Inflation volatility batters UK and EU
With global markets impacted by recent bank failures, insurance investors are anticipating disinflation trends and a potential soft landing in H2 2023.
Maya Sibulposted on Wednesday, April 19, 2023
The cycle of continuing rate hikes by central banks in North America and Europe – as well as the fallout from the Silicon Valley Bank (SVB) failure in the US – has stakeholders wondering how insurance investors will respond to turbulent markets going into the second half of 2023.
The possibility of new, unforeseen challenges is also likely, with adaptability and resilience key buzzwords for investment teams in H2 2023.
In a US context
The recent turmoil in the US banking sector has only increased the odds of a recession due to bailouts and solvency shocks more broadly. With the potential for a “soft landing” becoming less likely, the US Federal Reserve has anticipated a mild recession in the latter half of the year.
Goldman Sachs has also recently upped their recession percentage estimate from 25% to 35% in the next 12 months, citing the fact that the collapse of SVB has unignorably shaken the entire banking sector. This change comes on the heels of last month’s lowering of the estimate from 35% to 25% due to labour market strength and early signs of business improvement before the SVB failure.
Volatility, however – along with mixed recession predictions due primarily to inflation – is not new. In the 2023 Goldman Sachs Asset Management Global Insurance Survey, “Balancing with yield on the inflationary tightrope”, inflation was ranked as the top macroeconomic risk concerning investment teams at insurance organisations. It was also viewed as unavoidable – or structurally embedded in the investment landscape.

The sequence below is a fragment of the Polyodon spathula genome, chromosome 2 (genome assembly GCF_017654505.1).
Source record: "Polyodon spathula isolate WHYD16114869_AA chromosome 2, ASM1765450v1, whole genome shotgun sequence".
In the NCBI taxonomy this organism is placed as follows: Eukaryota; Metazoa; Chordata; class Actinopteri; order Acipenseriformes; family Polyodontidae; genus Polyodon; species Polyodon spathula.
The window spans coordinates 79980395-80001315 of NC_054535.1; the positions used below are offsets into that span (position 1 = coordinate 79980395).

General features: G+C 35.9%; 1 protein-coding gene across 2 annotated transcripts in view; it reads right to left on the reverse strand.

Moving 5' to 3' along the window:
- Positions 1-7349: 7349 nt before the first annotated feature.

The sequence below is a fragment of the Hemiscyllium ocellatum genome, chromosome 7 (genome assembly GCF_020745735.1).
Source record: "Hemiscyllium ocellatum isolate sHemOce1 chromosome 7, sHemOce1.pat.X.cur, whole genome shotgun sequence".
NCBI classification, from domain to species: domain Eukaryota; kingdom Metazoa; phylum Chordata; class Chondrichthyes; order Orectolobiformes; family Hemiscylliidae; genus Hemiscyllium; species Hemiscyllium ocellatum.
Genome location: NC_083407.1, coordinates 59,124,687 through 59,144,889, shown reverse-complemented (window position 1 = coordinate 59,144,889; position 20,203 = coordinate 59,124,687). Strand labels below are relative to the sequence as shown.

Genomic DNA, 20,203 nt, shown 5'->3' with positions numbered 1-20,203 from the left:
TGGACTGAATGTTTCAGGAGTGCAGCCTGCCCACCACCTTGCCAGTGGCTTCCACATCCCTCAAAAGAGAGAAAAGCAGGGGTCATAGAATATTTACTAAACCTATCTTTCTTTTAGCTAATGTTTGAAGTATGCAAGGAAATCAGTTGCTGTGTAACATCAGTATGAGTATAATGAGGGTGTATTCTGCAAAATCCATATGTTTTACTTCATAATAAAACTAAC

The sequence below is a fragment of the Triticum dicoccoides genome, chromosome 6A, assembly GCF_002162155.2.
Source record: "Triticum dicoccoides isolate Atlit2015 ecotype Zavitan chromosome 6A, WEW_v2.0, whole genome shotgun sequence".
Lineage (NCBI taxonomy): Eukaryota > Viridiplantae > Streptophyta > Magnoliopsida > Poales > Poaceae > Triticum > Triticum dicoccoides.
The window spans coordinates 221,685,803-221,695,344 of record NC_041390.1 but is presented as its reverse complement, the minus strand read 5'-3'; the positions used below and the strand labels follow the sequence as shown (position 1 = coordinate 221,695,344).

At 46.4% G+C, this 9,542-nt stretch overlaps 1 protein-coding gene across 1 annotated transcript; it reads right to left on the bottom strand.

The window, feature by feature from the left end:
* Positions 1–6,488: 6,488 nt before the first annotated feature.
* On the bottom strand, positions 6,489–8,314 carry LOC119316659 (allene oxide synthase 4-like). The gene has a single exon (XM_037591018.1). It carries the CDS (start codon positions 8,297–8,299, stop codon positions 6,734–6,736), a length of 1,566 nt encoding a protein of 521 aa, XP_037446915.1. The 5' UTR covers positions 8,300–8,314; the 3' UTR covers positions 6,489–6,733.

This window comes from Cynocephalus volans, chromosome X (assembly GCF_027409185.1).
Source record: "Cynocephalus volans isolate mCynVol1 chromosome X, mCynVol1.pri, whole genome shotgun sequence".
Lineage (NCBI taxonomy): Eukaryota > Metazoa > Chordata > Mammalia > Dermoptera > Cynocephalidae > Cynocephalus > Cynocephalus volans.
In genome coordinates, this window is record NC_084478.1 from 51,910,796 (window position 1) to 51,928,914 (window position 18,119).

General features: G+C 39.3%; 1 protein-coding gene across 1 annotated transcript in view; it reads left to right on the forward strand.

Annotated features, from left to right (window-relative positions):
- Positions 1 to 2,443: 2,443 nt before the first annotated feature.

This means that whilst inflation is seen as the “top threat” to insurance investment portfolios, it is also a well-known and well-considered factor. Despite growing worries about global inflation, a recession in the US, and geopolitical tensions worldwide, the report also noted that investor risk appetite remained healthy in 2023. For example, there was increased interest in private assets and fixed income yields were attractive, the analysis said, which restored interest in the asset class.
“We are doing a much better job of monitoring portfolios. Overall, [regulators are] confident that this won't be as impactful as it has been in past [environments].”
Scott Kipper, Insurance Commissioner of the state of Nevada, recently told Insurance Investor that, whilst mildly troubling, he is hopeful that the SVB collapse is being appropriately handled by the Federal Deposit Insurance Corporation (FDIC), the Fed, and the National Association of Insurance Commissioners (NAIC). “They are monitoring the situation,” he said in reference to comparisons with 2008’s banking crisis. “We are doing a much better job of monitoring those portfolios. There's a slight concern but, overall, [regulators are] confident that this won't be as impactful as it has been in the past recessionary rates.”
Some in the industry, however, are reconsidering their market predictions from early 2023. Whilst Nicolas Malagardis, Global Macro and Market Strategist at Boston and Paris-based asset manager Natixis IM, said he initially saw a “no landing” scenario as possible – due to markets faring better than expected over the past two quarters – this was no longer his view.